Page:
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Author Topic: What would happen if two electrons were forced to fuse together?  (Read 6784 times)

Offline science_guy

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Assuming infinite possible pressure and infinite electrons, what would happen if two electrons were forced to fuse together?

or is this fundamentally impossible?
« Last Edit: 25/04/2008 17:21:05 by chris »


 

Offline graham.d

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I don't think it is possible. You would be assuming that, by fusing, their was some very strong short range force that is able to overcome the electromagnetic repulsion so that whenthe pressure is released this bilectron is stable, even for a short period. I don't think this force has been postulated or has any theoretical basis.
 

Offline Supercryptid

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It might form a black hole.
 

Offline DoctorBeaver

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It might form a black hole.

Your reasoning being what?
 

Offline Soul Surfer

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Electrons have been collided at the higest possible energies all you get out is a load of new particles in particle antiparticle pairs plus the electrons there is nothing to make the electrons stick together.
 

Offline Supercryptid

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It might form a black hole.

Your reasoning being what?
Just that highly compressed objects form black holes, in principle. I suppose that the electric repulsion might make such an object unstable, given that the electrical repulsion would far outdo the gravitational attraction.
 

Offline syhprum

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Electrons do in fact pair up in superconductors but not closely enough to form a new particle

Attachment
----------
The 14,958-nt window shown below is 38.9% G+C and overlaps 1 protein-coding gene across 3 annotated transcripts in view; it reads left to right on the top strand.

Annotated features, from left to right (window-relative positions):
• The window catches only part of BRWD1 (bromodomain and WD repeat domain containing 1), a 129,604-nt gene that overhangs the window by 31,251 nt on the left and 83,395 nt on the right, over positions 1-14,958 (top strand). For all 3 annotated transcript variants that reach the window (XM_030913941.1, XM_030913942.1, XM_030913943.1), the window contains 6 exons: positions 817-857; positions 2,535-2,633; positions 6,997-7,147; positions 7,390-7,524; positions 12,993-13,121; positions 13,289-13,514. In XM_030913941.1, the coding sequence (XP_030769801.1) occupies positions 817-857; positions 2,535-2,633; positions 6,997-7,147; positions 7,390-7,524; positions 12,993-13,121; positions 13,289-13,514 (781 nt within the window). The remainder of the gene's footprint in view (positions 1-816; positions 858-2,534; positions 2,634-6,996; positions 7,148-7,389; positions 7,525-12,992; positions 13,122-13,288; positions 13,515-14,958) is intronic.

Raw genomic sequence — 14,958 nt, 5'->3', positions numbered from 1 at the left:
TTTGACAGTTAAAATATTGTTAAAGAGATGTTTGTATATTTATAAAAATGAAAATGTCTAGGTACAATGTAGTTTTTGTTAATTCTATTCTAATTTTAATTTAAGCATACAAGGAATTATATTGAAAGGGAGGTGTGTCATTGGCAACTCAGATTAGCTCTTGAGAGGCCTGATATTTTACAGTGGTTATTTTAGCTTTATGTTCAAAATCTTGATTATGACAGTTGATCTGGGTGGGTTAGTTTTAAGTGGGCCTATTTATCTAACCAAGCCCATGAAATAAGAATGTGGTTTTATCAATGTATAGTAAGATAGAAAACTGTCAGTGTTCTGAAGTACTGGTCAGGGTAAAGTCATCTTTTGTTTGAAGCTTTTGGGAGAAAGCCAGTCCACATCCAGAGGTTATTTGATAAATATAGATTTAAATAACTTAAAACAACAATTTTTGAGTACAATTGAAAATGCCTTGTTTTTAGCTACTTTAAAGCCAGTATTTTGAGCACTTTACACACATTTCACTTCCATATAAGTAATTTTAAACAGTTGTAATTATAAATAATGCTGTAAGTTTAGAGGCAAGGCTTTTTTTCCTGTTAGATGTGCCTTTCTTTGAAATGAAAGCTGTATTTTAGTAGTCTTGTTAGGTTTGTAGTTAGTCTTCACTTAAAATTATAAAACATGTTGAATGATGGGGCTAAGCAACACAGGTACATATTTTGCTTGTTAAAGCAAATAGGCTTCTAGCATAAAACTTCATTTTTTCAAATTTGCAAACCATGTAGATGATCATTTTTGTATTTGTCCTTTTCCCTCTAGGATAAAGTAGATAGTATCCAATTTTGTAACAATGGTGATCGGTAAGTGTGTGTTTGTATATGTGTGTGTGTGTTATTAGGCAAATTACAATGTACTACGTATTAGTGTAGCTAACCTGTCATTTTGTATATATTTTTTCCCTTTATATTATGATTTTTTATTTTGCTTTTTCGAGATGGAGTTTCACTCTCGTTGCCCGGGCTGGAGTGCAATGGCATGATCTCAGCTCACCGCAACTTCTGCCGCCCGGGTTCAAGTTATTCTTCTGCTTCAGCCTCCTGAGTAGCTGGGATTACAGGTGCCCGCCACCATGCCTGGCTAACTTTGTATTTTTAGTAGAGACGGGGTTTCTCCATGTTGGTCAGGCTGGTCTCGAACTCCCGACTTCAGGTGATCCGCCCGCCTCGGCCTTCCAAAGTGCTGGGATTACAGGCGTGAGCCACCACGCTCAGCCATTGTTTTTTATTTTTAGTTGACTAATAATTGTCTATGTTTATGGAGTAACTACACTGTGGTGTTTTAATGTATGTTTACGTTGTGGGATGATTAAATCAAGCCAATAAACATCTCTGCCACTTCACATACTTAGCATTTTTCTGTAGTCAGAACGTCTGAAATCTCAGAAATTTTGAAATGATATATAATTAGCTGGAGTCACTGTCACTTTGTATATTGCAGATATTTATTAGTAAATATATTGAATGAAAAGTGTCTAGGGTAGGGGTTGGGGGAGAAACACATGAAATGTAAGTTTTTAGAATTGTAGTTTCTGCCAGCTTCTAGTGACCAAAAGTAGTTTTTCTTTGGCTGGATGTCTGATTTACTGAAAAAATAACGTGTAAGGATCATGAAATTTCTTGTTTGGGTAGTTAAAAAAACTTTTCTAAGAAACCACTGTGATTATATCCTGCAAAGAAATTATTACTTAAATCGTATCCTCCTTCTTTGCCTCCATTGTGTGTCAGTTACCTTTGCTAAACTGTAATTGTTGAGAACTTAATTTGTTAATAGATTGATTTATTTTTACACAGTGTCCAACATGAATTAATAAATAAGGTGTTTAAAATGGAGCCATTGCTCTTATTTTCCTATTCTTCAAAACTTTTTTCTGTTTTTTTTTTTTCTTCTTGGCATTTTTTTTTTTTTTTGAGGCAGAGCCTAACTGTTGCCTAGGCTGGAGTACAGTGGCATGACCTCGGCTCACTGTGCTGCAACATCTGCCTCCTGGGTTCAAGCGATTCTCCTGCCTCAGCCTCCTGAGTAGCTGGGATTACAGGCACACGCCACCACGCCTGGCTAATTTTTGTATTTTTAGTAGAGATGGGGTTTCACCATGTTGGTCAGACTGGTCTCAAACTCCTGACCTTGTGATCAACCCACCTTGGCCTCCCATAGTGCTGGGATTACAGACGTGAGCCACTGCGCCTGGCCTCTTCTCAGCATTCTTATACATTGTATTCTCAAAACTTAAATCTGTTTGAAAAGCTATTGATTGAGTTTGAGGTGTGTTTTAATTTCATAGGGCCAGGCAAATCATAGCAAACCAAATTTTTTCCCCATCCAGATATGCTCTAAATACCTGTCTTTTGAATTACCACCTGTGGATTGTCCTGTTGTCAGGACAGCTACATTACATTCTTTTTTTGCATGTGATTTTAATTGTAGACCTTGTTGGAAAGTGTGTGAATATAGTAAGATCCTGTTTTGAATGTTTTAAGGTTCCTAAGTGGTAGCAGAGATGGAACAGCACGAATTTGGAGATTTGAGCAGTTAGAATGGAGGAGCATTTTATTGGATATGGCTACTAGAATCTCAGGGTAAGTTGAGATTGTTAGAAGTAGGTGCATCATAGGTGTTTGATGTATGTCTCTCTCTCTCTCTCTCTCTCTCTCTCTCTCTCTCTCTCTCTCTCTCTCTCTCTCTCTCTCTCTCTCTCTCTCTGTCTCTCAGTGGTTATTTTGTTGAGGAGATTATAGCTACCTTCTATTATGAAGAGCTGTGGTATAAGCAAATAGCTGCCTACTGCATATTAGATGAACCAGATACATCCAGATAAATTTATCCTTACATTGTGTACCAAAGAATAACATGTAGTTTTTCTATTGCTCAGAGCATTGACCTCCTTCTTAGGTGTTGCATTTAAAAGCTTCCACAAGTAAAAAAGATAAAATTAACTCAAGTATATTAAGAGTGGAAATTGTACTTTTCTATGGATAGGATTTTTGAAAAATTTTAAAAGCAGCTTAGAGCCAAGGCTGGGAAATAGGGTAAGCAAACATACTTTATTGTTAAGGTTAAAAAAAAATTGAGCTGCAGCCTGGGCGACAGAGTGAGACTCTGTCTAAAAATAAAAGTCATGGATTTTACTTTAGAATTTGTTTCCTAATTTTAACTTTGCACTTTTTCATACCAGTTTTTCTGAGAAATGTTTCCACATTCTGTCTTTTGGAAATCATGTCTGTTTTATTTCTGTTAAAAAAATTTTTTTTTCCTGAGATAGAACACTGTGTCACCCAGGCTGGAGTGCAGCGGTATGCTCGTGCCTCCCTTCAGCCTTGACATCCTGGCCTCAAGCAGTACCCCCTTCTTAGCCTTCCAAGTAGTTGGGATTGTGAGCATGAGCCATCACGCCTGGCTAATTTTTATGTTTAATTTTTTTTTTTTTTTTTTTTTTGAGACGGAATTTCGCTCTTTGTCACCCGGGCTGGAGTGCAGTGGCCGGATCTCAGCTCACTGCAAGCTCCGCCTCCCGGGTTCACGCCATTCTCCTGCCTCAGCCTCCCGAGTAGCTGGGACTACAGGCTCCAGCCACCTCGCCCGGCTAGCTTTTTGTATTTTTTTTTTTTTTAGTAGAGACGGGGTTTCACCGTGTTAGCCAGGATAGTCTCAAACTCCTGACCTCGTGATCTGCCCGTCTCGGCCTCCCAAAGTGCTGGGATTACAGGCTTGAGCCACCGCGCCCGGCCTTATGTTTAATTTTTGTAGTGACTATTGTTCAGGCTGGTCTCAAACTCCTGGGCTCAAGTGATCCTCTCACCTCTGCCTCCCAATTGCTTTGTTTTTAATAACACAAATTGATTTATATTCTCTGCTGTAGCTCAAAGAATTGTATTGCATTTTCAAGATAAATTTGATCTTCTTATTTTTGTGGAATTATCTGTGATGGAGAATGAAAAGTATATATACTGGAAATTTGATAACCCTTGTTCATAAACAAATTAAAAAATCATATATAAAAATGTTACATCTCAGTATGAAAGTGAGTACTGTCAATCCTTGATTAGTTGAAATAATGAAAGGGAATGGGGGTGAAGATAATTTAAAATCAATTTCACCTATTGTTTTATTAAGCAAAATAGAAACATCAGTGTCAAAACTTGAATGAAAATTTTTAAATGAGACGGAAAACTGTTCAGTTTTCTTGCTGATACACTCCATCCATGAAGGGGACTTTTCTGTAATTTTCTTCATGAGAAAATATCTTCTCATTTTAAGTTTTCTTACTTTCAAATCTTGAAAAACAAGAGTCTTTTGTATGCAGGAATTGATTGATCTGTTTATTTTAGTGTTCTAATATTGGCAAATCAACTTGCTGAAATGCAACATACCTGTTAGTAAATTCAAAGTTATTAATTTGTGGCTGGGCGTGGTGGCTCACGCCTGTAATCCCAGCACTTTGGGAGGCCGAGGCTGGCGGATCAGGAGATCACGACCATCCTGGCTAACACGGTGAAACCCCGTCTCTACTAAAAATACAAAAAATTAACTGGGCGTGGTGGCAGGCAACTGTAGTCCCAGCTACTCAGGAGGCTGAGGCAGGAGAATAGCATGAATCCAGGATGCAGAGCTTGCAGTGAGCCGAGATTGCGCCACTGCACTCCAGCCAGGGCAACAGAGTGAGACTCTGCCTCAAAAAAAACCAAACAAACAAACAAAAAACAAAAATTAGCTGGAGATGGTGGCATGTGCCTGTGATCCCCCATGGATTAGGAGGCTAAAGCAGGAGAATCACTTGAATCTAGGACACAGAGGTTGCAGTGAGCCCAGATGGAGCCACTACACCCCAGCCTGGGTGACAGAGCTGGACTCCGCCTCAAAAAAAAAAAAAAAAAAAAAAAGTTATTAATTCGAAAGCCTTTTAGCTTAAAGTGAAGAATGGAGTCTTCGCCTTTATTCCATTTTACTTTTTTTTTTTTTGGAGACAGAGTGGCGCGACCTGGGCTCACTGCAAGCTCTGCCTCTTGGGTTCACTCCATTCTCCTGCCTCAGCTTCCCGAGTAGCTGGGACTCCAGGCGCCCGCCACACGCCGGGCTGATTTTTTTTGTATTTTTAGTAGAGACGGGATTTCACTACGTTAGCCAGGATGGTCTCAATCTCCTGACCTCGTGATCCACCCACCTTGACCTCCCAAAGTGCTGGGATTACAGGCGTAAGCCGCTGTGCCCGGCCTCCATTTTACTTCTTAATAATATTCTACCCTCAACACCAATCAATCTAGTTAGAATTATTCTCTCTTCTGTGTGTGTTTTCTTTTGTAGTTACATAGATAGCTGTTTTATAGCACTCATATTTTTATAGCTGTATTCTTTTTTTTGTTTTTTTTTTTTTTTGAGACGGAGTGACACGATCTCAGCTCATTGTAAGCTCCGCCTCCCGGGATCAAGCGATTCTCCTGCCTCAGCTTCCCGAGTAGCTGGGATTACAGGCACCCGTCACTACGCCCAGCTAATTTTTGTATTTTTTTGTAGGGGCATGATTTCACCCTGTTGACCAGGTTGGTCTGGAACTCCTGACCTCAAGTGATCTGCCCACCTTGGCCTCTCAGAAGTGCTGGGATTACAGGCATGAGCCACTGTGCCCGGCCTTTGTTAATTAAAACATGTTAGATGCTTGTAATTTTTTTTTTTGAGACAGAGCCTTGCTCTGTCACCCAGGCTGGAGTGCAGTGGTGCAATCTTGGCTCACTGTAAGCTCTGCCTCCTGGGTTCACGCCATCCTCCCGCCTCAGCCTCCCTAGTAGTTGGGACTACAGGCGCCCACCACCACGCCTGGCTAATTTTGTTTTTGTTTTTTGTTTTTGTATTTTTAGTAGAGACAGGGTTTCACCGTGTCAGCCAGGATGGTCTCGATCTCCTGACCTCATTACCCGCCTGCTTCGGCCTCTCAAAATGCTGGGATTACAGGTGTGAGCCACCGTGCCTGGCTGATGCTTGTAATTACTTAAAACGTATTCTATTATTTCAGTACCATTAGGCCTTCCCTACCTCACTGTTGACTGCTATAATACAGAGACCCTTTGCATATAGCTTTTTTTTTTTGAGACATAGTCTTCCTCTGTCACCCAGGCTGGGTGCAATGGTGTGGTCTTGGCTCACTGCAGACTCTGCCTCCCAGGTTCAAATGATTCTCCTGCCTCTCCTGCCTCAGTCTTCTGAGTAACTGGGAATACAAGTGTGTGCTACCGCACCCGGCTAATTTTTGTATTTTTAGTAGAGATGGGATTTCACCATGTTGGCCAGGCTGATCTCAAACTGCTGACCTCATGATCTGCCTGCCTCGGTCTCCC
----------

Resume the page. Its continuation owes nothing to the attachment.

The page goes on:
another_someone

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Electrons do in fact pair up in superconductors but not closely enough to form a new particle

Electrons pair up even at ordinary temperatures in an atom - hence why some electron configurations are more stable than others.  On the other hand, in superconductors, as at room temperature, electrons still exist within the context of an atom (or at most, in a molecule), and so in an overall structure that remains electrically neutral.
 

Offline peterlowrie

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There's no way for combining electrons or even neutrons to form black holes. Black holes being a myth. The EM force is 39 orders of magnitude greater than the gravitational force - gravity simply isn't powerful enough to overcome it to form a black hole. This makes dark matter and dark energy mythological also. Science is about observation and empirical data, not speculation or beliefs, beliefs are the purview of religion - not science.

:-) Peter
 

Offline chiralSPO

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There is a minimum mass required to form a black hole, and two electrons (or even two neutrons) don't come close to it.

https://en.wikipedia.org/wiki/Planck_mass
 

Offline jccc

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if you cannot put 2 electrons together, how can anything able to separate 1 electron and 1 proton?

isn't science says electron has wave property, maybe 2 electrons able to become 2 in 1 waveelectron?

in theory if 2 electrons can be lock into 1 piece, it will become 2 tiny dots with 2 negative charges.
 

Offline jccc

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There's no way for combining electrons or even neutrons to form black holes. Black holes being a myth. The EM force is 39 orders of magnitude greater than the gravitational force - gravity simply isn't powerful enough to overcome it to form a black hole. This makes dark matter and dark energy mythological also. Science is about observation and empirical data, not speculation or beliefs, beliefs are the purview of religion - not science.

:-) Peter

you can say that again again again again!

who is going to listen? beside me.

electron emit photon? change energy level? graviton? orbital? standing wave?

my dear Lord!
 

Offline PmbPhy

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Quote from: science_guy
Assuming infinite possible pressure and infinite electrons, what would happen if two electrons were forced to fuse together?

or is this fundamentally impossible?
It's fundamentally impossible.
 

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